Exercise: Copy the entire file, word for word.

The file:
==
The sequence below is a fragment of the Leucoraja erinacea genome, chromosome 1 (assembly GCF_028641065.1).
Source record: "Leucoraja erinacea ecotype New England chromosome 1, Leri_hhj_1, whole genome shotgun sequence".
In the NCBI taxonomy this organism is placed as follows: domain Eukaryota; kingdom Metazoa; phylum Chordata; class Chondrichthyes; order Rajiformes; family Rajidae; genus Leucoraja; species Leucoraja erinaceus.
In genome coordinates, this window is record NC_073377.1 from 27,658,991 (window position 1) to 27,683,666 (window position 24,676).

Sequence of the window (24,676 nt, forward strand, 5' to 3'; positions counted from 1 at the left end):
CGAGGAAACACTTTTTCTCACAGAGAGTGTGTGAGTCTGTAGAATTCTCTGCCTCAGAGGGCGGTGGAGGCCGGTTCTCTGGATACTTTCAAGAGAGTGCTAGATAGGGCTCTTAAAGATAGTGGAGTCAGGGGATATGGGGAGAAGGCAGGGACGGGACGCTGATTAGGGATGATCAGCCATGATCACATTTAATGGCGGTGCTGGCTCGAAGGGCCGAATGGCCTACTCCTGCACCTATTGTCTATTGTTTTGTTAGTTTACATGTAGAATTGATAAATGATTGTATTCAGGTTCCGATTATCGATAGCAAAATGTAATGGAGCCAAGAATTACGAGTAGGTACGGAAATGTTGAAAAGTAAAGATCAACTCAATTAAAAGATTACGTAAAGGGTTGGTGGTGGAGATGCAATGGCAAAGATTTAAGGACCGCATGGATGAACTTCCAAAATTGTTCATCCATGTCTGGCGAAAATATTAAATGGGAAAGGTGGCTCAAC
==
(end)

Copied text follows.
The sequence below is a fragment of the Leucoraja erinacea genome, chromosome 1 (assembly GCF_028641065.1).
Source record: "Leucoraja erinacea ecotype New England chromosome 1, Leri_hhj_1, whole genome shotgun sequence".
In the NCBI taxonomy this organism is placed as follows: domain Eukaryota; kingdom Metazoa; phylum Chordata; class Chondrichthyes; order Rajiformes; family Rajidae; genus Leucoraja; species Leucoraja erinaceus.
In genome coordinates, this window is record NC_073377.1 from 27,658,991 (window position 1) to 27,683,666 (window position 24,676).

Sequence of the window (24,676 nt, forward strand, 5' to 3'; positions counted from 1 at the left end):
CGAGGAAACACTTTTTCTCACAGAGAGTGTGTGAGTCTGTAGAATTCTCTGCCTCAGAGGGCGGTGGAGGCCGGTTCTCTGGATACTTTCAAGAGAGTGCTAGATAGGGCTCTTAAAGATAGTGGAGTCAGGGGATATGGGGAGAAGGCAGGGACGGGACGCTGATTAGGGATGATCAGCCATGATCACATTTAATGGCGGTGCTGGCTCGAAGGGCCGAATGGCCTACTCCTGCACCTATTGTCTATTGTTTTGTTAGTTTACATGTAGAATTGATAAATGATTGTATTCAGGTTCCGATTATCGATAGCAAAATGTAATGGAGCCAAGAATTACGAGTAGGTACGGAAATGTTGAAAAGTAAAGATCAACTCAATTAAAAGATTACGTAAAGGGTTGGTGGTGGAGATGCAATGGCAAAGATTTAAGGACCGCATGGATGAACTTCCAAAATTGTTCATCCATGTCTGGCGAAAATATTAAATGGGAAAGGTGGCTCAAC